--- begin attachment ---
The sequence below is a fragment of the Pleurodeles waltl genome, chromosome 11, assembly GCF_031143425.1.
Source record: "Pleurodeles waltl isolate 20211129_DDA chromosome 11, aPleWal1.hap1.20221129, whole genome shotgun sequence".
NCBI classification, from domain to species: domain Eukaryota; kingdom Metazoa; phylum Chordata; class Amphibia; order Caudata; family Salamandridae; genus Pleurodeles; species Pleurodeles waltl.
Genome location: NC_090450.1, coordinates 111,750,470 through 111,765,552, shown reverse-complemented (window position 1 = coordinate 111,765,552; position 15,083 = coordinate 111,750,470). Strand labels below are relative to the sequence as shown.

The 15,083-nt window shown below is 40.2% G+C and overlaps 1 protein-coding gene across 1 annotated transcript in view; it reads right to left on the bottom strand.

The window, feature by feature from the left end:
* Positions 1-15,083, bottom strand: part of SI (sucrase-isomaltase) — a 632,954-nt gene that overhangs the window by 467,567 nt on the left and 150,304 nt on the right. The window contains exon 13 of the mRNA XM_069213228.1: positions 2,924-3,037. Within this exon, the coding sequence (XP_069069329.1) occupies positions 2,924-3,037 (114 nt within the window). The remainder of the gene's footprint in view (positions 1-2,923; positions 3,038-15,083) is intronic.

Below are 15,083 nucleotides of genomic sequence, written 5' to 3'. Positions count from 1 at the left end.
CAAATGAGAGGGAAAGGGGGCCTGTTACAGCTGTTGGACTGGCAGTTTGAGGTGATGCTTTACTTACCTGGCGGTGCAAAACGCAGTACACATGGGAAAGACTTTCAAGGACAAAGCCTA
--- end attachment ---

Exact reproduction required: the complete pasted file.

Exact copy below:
The sequence below is a fragment of the Pleurodeles waltl genome, chromosome 11, assembly GCF_031143425.1.
Source record: "Pleurodeles waltl isolate 20211129_DDA chromosome 11, aPleWal1.hap1.20221129, whole genome shotgun sequence".
NCBI classification, from domain to species: domain Eukaryota; kingdom Metazoa; phylum Chordata; class Amphibia; order Caudata; family Salamandridae; genus Pleurodeles; species Pleurodeles waltl.
Genome location: NC_090450.1, coordinates 111,750,470 through 111,765,552, shown reverse-complemented (window position 1 = coordinate 111,765,552; position 15,083 = coordinate 111,750,470). Strand labels below are relative to the sequence as shown.

The 15,083-nt window shown below is 40.2% G+C and overlaps 1 protein-coding gene across 1 annotated transcript in view; it reads right to left on the bottom strand.

The window, feature by feature from the left end:
* Positions 1-15,083, bottom strand: part of SI (sucrase-isomaltase) — a 632,954-nt gene that overhangs the window by 467,567 nt on the left and 150,304 nt on the right. The window contains exon 13 of the mRNA XM_069213228.1: positions 2,924-3,037. Within this exon, the coding sequence (XP_069069329.1) occupies positions 2,924-3,037 (114 nt within the window). The remainder of the gene's footprint in view (positions 1-2,923; positions 3,038-15,083) is intronic.

Below are 15,083 nucleotides of genomic sequence, written 5' to 3'. Positions count from 1 at the left end.
CAAATGAGAGGGAAAGGGGGCCTGTTACAGCTGTTGGACTGGCAGTTTGAGGTGATGCTTTACTTACCTGGCGGTGCAAAACGCAGTACACATGGGAAAGACTTTCAAGGACAAAGCCTA